Microsoft's Ballmer: We'll get to one Windows, multiple screens
What is one Windows? "What it really means common user interface, common programming interface, common security architecture and user interface adaptability and common developer model and key services," said Ballmer.
ORLANDO — Outgoing Microsoft CEO Steve Ballmer said that the company is moving toward one Windows across multiple screens and devices and that a touch-first Office will ultimately get to the iPad when it gets to Windows.
Ballmer, speaking at the Gartner Symposium ITXpo, most likely made one of his final appearances before its core enterprise customers. The CIOs in attendance were all Microsoft customers in some form.
In many respects, Ballmer defended and outlined Microsoft's current approach. He didn't cover a lot of new ground, but was typically animated and had his share of quips. The big takeaway is that Microsoft is aiming to be an integrator on multiple fronts.
"We grew up as a company by dividing things into smaller manageable problems. The number one thing we're hearing from customers is that we want you to put it together," said Ballmer, who said Microsoft has to be an integrator.
For Ballmer, putting it all together means hardware, but the heavy lifting will be on interfaces, developer tools and creating a common Windows platform for a heterogeneous world.
Ballmer said it's realistic to have one Windows platform across multiple screens. "Sometime in the next short cycle we'll see great progress on that. What it really means common user interface, common programming interface, common security architecture and user interface adaptability and common developer model and key services," said Ballmer.
He noted that a common experience will be coming sooner rather than later, but "I'm not going to give you a schedule."
"We need to build a common operating system as well as a common back end based on what the device knows about you," said Ballmer.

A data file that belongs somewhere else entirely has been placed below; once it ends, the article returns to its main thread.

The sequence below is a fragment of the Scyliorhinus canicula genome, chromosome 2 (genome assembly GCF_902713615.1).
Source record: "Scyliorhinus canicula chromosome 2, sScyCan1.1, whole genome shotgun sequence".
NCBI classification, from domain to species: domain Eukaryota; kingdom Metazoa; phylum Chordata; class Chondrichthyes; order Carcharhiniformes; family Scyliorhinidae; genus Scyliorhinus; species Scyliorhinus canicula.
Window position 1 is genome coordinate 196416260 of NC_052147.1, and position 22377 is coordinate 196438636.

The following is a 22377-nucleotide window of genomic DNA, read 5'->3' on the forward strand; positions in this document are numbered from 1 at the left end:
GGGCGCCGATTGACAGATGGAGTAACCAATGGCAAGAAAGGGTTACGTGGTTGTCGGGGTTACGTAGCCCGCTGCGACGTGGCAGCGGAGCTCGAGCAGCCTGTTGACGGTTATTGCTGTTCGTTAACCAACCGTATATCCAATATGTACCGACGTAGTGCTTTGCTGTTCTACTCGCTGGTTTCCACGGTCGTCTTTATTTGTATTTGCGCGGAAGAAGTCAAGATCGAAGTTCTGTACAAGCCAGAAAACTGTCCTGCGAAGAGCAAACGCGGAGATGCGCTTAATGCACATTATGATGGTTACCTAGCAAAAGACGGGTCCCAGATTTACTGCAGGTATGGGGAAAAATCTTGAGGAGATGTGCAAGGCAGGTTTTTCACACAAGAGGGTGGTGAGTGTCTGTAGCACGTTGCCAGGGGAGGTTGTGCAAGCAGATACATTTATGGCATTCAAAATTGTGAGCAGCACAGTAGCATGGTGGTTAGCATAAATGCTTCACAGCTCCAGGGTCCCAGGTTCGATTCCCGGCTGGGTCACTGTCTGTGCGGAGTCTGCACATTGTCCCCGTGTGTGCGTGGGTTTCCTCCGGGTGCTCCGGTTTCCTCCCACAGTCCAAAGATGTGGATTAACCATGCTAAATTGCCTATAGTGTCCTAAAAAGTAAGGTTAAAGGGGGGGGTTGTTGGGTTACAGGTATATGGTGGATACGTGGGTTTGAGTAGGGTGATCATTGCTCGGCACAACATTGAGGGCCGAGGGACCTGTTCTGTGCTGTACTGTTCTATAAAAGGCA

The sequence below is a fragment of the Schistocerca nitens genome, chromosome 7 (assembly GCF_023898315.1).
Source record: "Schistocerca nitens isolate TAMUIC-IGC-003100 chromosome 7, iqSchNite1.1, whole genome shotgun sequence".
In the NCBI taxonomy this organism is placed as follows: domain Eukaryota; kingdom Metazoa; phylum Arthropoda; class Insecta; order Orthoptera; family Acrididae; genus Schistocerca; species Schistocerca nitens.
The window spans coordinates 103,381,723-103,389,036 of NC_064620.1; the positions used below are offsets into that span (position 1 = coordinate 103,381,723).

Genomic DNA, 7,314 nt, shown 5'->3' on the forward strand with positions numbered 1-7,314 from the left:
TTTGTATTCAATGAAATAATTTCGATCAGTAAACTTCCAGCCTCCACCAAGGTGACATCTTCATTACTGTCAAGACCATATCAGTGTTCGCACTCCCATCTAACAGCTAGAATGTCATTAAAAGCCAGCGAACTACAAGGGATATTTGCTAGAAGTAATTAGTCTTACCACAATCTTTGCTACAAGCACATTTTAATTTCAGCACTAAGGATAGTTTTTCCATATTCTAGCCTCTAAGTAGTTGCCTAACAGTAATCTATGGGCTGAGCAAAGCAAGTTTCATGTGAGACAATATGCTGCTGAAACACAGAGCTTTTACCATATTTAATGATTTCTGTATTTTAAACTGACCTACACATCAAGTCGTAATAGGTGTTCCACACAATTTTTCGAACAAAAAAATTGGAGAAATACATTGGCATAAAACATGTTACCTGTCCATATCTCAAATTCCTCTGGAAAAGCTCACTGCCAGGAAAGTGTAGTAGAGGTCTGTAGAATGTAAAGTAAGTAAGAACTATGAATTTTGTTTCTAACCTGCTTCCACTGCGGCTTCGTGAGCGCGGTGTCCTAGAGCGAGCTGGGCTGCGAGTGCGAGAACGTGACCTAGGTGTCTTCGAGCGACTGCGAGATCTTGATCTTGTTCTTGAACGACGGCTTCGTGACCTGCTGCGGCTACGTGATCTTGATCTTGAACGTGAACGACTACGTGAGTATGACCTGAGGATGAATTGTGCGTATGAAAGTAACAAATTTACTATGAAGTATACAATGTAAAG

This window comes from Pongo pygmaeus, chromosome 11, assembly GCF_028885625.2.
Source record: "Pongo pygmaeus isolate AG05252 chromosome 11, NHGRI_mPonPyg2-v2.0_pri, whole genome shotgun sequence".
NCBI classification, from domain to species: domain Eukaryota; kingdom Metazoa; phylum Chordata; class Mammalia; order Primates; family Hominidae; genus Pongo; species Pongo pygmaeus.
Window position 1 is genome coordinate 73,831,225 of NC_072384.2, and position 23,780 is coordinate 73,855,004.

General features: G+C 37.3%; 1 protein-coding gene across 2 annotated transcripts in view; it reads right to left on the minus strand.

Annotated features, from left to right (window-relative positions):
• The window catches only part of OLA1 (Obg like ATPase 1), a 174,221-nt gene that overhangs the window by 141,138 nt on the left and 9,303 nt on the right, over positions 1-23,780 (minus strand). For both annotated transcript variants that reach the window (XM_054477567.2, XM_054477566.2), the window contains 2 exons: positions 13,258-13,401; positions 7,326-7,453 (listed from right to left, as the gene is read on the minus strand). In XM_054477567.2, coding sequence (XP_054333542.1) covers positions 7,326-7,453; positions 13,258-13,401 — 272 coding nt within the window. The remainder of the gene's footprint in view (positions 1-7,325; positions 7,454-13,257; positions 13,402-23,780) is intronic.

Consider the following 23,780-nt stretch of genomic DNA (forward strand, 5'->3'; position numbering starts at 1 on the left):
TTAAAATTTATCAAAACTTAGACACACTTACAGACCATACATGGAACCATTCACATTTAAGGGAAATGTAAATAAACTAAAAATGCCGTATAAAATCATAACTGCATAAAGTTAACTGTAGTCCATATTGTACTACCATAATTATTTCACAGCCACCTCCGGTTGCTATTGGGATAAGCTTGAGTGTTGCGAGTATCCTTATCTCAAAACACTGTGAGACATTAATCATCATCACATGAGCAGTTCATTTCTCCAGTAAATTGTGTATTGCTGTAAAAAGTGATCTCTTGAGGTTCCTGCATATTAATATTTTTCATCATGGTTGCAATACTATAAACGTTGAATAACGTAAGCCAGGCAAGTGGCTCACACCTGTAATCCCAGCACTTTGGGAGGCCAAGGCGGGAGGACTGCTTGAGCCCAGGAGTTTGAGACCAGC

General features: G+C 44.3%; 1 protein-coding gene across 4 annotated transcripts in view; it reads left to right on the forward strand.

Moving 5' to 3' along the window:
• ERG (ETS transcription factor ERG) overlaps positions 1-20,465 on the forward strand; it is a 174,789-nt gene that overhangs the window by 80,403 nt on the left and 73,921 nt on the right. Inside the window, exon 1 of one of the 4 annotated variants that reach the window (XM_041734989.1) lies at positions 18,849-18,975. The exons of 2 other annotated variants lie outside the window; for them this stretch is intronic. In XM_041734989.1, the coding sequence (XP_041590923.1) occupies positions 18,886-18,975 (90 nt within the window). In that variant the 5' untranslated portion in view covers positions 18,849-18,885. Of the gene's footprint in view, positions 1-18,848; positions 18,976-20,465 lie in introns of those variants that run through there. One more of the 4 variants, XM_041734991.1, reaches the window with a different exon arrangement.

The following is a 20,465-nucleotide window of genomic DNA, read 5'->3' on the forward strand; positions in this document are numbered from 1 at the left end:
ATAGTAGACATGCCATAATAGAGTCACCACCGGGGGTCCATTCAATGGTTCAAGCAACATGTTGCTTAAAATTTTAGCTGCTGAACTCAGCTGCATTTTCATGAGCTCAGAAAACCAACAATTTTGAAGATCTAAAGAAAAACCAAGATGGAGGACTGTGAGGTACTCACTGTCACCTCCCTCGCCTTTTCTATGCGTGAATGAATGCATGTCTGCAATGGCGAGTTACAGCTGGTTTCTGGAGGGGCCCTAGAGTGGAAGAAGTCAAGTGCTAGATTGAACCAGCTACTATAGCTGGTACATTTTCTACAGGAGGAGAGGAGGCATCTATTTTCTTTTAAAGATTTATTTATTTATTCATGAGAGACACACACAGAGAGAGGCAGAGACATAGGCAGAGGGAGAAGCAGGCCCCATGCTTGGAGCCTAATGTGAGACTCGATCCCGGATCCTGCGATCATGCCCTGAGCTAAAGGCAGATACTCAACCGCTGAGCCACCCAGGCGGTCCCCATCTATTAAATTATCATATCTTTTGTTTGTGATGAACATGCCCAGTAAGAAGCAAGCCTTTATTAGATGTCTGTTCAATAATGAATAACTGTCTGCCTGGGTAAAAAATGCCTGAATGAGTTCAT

As for other platforms, Ballmer said Microsoft has made Office and terminal services to the iPad. Lync and OneNote are native. Outlook may make sense, but hard to believe Apple will let us make that available, he said. Word and Office are optimized for keyboard and mice. "iPad will be picked up when there's a touch first user interface. That's in progress for Office," said Ballmer.
Here's Ballmer on other key topics:
What's the new dream for Microsoft? "We're talking about a new world and enabling people to achieve what's more valuable in life," said Ballmer. Devices and services are just the "how" behind those personal and professional lives.
Have we completely redone the way people conduct themselves through digital techniques? Ballmer pointed out that the Gartner analysts had notebooks and pens. Paper is failsafe and prove that Microsoft can still add value. "Think about the way we conduct everyday tasks," said Ballmer. "We see a range of activities driven by software activities...that make us stronger."
Partnership strategies. Ballmer said that partnerships with OEMs have changed over the last year. "We've spent a lot of time talking with our key partners about the need to push forward," said Ballmer. "We're pushing through with hardware innovation and we're also licensing. We see a world that's heterogeneous with Windows and things that are easier if we push forward with integration."